Generational Transference in the Bible: Implications for Today’s North American Church (Part 4)

Generational Transference Passing
(Continued from previous post…)

Third, a local church should catalyze missional-minded community.  Snyder suggests three aspects that enable a church to keep a missional focus.  He states that a congregation should first find its identity in worship because the basis of the existence of the church is to glorify God.  Second, he suggests that a congregation should stress community as the means by which the church exists, as a people in communion with God.  Third, Snyder recommends that a local church should continually practice its witness because sharing God with the world is the essential role of the church.[1]  To the degree that a local congregation or its leaders lack any one of these three elements they will fall short of their reason, their means, or their role of existence. 

Missional-mindedness is a theological principle that acts ecologically.  It is a question of environmental architecture.  Does a local church exhibit healthy worship, community and witness?  Are the subgroups within an organization pursing and partnering in the same purpose for being?  Ultimately, the success of a local church must be defined according to its ability to biblically answer the question “Is the church growing?”  Some congregations and leaders would tend to answer this question numerically, thereby defining the success of leadership based upon the perception of the number.  Biblical patterns, however, define success according to a balance of worship, community and witness all based on a significant depth of heart for God.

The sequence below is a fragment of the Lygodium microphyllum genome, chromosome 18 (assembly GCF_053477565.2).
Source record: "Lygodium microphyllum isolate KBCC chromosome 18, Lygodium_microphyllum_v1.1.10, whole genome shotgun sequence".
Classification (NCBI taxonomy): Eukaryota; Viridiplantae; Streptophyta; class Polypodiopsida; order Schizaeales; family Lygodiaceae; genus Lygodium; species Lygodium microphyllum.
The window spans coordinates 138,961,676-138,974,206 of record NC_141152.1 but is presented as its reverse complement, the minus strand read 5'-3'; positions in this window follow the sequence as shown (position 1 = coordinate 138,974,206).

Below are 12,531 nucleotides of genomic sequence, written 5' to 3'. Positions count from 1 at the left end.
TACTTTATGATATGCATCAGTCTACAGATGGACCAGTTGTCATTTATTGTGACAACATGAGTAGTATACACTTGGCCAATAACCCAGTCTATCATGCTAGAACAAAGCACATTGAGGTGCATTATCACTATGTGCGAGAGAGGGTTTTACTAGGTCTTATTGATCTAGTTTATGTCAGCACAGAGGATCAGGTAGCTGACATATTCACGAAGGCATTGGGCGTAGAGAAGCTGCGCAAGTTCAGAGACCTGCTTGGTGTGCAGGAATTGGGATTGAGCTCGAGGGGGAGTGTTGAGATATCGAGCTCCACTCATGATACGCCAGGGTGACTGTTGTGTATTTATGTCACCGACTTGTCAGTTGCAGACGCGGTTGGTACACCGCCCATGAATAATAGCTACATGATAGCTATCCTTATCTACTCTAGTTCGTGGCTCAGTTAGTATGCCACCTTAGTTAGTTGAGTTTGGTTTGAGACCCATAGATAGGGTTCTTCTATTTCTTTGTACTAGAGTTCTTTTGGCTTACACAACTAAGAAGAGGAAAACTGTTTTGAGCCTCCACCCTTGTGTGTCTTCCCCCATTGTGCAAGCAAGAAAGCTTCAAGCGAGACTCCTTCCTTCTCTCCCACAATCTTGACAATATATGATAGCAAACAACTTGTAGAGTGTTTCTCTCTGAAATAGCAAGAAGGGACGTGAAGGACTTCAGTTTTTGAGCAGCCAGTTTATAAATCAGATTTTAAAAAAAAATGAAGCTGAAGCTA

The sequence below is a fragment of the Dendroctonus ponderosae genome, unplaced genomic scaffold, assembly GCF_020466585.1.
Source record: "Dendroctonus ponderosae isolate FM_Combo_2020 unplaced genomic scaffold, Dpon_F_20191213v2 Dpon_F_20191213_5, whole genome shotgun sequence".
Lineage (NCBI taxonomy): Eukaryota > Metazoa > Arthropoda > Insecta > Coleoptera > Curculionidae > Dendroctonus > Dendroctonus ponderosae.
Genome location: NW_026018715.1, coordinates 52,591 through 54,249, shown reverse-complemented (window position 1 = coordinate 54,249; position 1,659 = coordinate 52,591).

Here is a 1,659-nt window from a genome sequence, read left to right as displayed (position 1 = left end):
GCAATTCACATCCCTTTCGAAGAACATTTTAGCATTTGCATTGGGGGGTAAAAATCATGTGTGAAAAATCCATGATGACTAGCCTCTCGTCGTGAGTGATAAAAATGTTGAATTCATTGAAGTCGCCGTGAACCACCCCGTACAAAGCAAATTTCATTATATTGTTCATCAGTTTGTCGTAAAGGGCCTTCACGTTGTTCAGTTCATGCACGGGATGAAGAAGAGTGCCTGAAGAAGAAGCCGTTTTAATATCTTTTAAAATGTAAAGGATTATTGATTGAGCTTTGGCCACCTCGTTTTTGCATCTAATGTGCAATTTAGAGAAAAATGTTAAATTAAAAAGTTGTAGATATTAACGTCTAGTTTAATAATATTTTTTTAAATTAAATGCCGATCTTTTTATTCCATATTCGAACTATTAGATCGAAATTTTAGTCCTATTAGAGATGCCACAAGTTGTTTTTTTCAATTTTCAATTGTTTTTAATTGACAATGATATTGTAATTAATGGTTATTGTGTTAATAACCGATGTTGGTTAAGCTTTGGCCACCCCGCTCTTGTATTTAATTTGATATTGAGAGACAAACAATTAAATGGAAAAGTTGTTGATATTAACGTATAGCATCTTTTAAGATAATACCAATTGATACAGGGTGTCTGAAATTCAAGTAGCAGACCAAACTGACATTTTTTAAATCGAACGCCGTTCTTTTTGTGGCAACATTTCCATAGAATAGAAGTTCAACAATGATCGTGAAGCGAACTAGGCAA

Ephesians 4:13-16 teaches that a church is deemed successful when its independent units are integrated towards living for Christ.  This allows for a certain amount of fluidity within mission that adapts for differing seasons of ministry and diverse paradigmatic circumstances.  A new church plant in an urban setting might have a different priority of focus within the overall mission of a local church than a multi-generational established suburban congregation or a multi-site networked church of cell groups.  As Stevens and Collins have pointed out, no matter the circumstances, the constant consideration involves the identity and ultimate mission of the church.  For this reason, they suggest, the leadership of a church will be accomplishing its goals of raising-up others when it creates an environment expressing the following components:[2]

· Growth into unity

· Growth into maturity as a community

· Growth into individual theological maturity so the members are able to distinguish truth from error for themselves

· Growth in love-motivated truth-speaking

· Growth in dependence on Christ as the head of the church

· Growth in mutual enrichment.


[1] Snyder, 91

[2] Stevens, 37

Ken Castor

Ken Castor is a husband, dad, pastor, writer and teacher. He serves as a professor at Crown College, Minnesota, where he equips students to pursue Jesus-Centered Faith and Next Generation Ministry. For 20+ years he's focused on equipping the next generations in places like the U.S., Canada, and Northern Ireland. He's the author of Grow Down (Simply Youth Ministry, 2014), Make a Difference (Broadstreet, 2016), the Blue-Letters Editor of the Jesus-Centered Bible (Group, 2015) and numerous other articles and Bible Study guides. But, whenever possible, he gets down on the floor and builds Lego with his kids. Connect with him @kencastor.

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